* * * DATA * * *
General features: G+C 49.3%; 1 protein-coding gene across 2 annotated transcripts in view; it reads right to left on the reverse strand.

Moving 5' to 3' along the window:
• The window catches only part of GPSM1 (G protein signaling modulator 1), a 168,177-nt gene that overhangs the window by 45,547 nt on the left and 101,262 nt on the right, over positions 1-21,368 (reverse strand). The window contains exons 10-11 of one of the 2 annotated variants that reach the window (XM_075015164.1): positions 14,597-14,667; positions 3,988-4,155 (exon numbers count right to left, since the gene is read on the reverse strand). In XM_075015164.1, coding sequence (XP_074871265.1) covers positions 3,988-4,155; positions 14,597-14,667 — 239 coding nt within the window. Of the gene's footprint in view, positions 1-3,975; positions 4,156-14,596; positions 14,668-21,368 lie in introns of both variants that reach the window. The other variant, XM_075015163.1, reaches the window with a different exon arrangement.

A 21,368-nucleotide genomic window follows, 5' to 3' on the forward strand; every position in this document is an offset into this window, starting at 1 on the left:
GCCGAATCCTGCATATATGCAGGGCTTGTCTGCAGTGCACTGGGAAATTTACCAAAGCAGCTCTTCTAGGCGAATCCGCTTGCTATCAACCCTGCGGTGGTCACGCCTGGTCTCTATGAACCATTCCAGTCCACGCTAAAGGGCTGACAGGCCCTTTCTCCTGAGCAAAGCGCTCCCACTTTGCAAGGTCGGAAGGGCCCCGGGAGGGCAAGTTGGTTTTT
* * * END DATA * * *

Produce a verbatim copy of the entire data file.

General features: G+C 49.3%; 1 protein-coding gene across 2 annotated transcripts in view; it reads right to left on the reverse strand.

Moving 5' to 3' along the window:
• The window catches only part of GPSM1 (G protein signaling modulator 1), a 168,177-nt gene that overhangs the window by 45,547 nt on the left and 101,262 nt on the right, over positions 1-21,368 (reverse strand). The window contains exons 10-11 of one of the 2 annotated variants that reach the window (XM_075015164.1): positions 14,597-14,667; positions 3,988-4,155 (exon numbers count right to left, since the gene is read on the reverse strand). In XM_075015164.1, coding sequence (XP_074871265.1) covers positions 3,988-4,155; positions 14,597-14,667 — 239 coding nt within the window. Of the gene's footprint in view, positions 1-3,975; positions 4,156-14,596; positions 14,668-21,368 lie in introns of both variants that reach the window. The other variant, XM_075015163.1, reaches the window with a different exon arrangement.

A 21,368-nucleotide genomic window follows, 5' to 3' on the forward strand; every position in this document is an offset into this window, starting at 1 on the left:
GCCGAATCCTGCATATATGCAGGGCTTGTCTGCAGTGCACTGGGAAATTTACCAAAGCAGCTCTTCTAGGCGAATCCGCTTGCTATCAACCCTGCGGTGGTCACGCCTGGTCTCTATGAACCATTCCAGTCCACGCTAAAGGGCTGACAGGCCCTTTCTCCTGAGCAAAGCGCTCCCACTTTGCAAGGTCGGAAGGGCCCCGGGAGGGCAAGTTGGTTTTT